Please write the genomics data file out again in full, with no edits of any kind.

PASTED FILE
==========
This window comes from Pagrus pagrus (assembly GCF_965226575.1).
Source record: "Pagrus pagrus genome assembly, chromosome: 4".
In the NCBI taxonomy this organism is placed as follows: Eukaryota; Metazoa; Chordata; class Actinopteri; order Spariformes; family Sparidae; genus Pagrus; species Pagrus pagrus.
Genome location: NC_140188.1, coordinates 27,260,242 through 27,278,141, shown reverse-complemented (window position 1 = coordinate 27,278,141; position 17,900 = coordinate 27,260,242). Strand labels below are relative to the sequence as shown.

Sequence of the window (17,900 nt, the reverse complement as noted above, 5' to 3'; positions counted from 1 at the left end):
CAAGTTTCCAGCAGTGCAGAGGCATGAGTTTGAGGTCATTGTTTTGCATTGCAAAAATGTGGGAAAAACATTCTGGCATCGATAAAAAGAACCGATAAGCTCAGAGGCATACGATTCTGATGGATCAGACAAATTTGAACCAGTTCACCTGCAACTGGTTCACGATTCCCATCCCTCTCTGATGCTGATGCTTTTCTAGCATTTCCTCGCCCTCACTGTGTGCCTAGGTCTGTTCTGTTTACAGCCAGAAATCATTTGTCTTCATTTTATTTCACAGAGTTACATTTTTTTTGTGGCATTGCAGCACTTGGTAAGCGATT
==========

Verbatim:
This window comes from Pagrus pagrus (assembly GCF_965226575.1).
Source record: "Pagrus pagrus genome assembly, chromosome: 4".
In the NCBI taxonomy this organism is placed as follows: Eukaryota; Metazoa; Chordata; class Actinopteri; order Spariformes; family Sparidae; genus Pagrus; species Pagrus pagrus.
Genome location: NC_140188.1, coordinates 27,260,242 through 27,278,141, shown reverse-complemented (window position 1 = coordinate 27,278,141; position 17,900 = coordinate 27,260,242). Strand labels below are relative to the sequence as shown.

Sequence of the window (17,900 nt, the reverse complement as noted above, 5' to 3'; positions counted from 1 at the left end):
CAAGTTTCCAGCAGTGCAGAGGCATGAGTTTGAGGTCATTGTTTTGCATTGCAAAAATGTGGGAAAAACATTCTGGCATCGATAAAAAGAACCGATAAGCTCAGAGGCATACGATTCTGATGGATCAGACAAATTTGAACCAGTTCACCTGCAACTGGTTCACGATTCCCATCCCTCTCTGATGCTGATGCTTTTCTAGCATTTCCTCGCCCTCACTGTGTGCCTAGGTCTGTTCTGTTTACAGCCAGAAATCATTTGTCTTCATTTTATTTCACAGAGTTACATTTTTTTTGTGGCATTGCAGCACTTGGTAAGCGATT